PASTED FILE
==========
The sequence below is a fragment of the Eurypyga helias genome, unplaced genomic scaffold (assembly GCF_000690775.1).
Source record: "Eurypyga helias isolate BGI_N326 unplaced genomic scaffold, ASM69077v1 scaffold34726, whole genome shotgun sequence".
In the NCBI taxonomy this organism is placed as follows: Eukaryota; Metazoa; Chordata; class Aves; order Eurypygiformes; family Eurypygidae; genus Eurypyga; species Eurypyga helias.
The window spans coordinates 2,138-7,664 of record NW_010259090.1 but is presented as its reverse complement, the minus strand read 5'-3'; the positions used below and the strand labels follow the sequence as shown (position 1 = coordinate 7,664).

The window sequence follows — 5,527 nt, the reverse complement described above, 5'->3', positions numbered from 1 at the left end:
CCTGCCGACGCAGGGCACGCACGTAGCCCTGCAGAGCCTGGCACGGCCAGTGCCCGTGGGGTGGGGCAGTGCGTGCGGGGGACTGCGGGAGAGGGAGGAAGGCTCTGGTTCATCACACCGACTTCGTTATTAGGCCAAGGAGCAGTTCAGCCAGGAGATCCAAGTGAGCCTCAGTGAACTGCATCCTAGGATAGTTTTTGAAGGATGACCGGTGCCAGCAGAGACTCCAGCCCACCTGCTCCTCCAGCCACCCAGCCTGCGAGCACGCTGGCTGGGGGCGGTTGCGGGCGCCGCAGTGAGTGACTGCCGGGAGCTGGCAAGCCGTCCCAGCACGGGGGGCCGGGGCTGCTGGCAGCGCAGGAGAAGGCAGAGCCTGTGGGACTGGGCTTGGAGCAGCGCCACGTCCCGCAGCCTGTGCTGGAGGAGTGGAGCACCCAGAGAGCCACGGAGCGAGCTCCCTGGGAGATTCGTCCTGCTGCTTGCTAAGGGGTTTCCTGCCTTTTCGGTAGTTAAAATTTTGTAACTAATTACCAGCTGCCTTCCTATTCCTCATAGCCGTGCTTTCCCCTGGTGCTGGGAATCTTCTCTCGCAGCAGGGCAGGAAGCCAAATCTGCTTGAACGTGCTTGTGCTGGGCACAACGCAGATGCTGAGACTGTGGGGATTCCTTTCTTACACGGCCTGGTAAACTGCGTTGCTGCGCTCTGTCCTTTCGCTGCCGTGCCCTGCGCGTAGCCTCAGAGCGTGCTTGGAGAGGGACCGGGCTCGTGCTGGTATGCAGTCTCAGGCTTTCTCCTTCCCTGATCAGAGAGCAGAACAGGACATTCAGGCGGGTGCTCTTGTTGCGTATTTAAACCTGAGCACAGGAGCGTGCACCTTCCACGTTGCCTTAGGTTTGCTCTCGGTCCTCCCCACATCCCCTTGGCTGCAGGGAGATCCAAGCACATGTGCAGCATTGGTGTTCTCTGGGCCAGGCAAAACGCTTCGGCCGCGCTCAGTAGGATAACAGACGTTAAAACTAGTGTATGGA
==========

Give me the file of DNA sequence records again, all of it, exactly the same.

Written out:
The sequence below is a fragment of the Eurypyga helias genome, unplaced genomic scaffold (assembly GCF_000690775.1).
Source record: "Eurypyga helias isolate BGI_N326 unplaced genomic scaffold, ASM69077v1 scaffold34726, whole genome shotgun sequence".
In the NCBI taxonomy this organism is placed as follows: Eukaryota; Metazoa; Chordata; class Aves; order Eurypygiformes; family Eurypygidae; genus Eurypyga; species Eurypyga helias.
The window spans coordinates 2,138-7,664 of record NW_010259090.1 but is presented as its reverse complement, the minus strand read 5'-3'; the positions used below and the strand labels follow the sequence as shown (position 1 = coordinate 7,664).

The window sequence follows — 5,527 nt, the reverse complement described above, 5'->3', positions numbered from 1 at the left end:
CCTGCCGACGCAGGGCACGCACGTAGCCCTGCAGAGCCTGGCACGGCCAGTGCCCGTGGGGTGGGGCAGTGCGTGCGGGGGACTGCGGGAGAGGGAGGAAGGCTCTGGTTCATCACACCGACTTCGTTATTAGGCCAAGGAGCAGTTCAGCCAGGAGATCCAAGTGAGCCTCAGTGAACTGCATCCTAGGATAGTTTTTGAAGGATGACCGGTGCCAGCAGAGACTCCAGCCCACCTGCTCCTCCAGCCACCCAGCCTGCGAGCACGCTGGCTGGGGGCGGTTGCGGGCGCCGCAGTGAGTGACTGCCGGGAGCTGGCAAGCCGTCCCAGCACGGGGGGCCGGGGCTGCTGGCAGCGCAGGAGAAGGCAGAGCCTGTGGGACTGGGCTTGGAGCAGCGCCACGTCCCGCAGCCTGTGCTGGAGGAGTGGAGCACCCAGAGAGCCACGGAGCGAGCTCCCTGGGAGATTCGTCCTGCTGCTTGCTAAGGGGTTTCCTGCCTTTTCGGTAGTTAAAATTTTGTAACTAATTACCAGCTGCCTTCCTATTCCTCATAGCCGTGCTTTCCCCTGGTGCTGGGAATCTTCTCTCGCAGCAGGGCAGGAAGCCAAATCTGCTTGAACGTGCTTGTGCTGGGCACAACGCAGATGCTGAGACTGTGGGGATTCCTTTCTTACACGGCCTGGTAAACTGCGTTGCTGCGCTCTGTCCTTTCGCTGCCGTGCCCTGCGCGTAGCCTCAGAGCGTGCTTGGAGAGGGACCGGGCTCGTGCTGGTATGCAGTCTCAGGCTTTCTCCTTCCCTGATCAGAGAGCAGAACAGGACATTCAGGCGGGTGCTCTTGTTGCGTATTTAAACCTGAGCACAGGAGCGTGCACCTTCCACGTTGCCTTAGGTTTGCTCTCGGTCCTCCCCACATCCCCTTGGCTGCAGGGAGATCCAAGCACATGTGCAGCATTGGTGTTCTCTGGGCCAGGCAAAACGCTTCGGCCGCGCTCAGTAGGATAACAGACGTTAAAACTAGTGTATGGA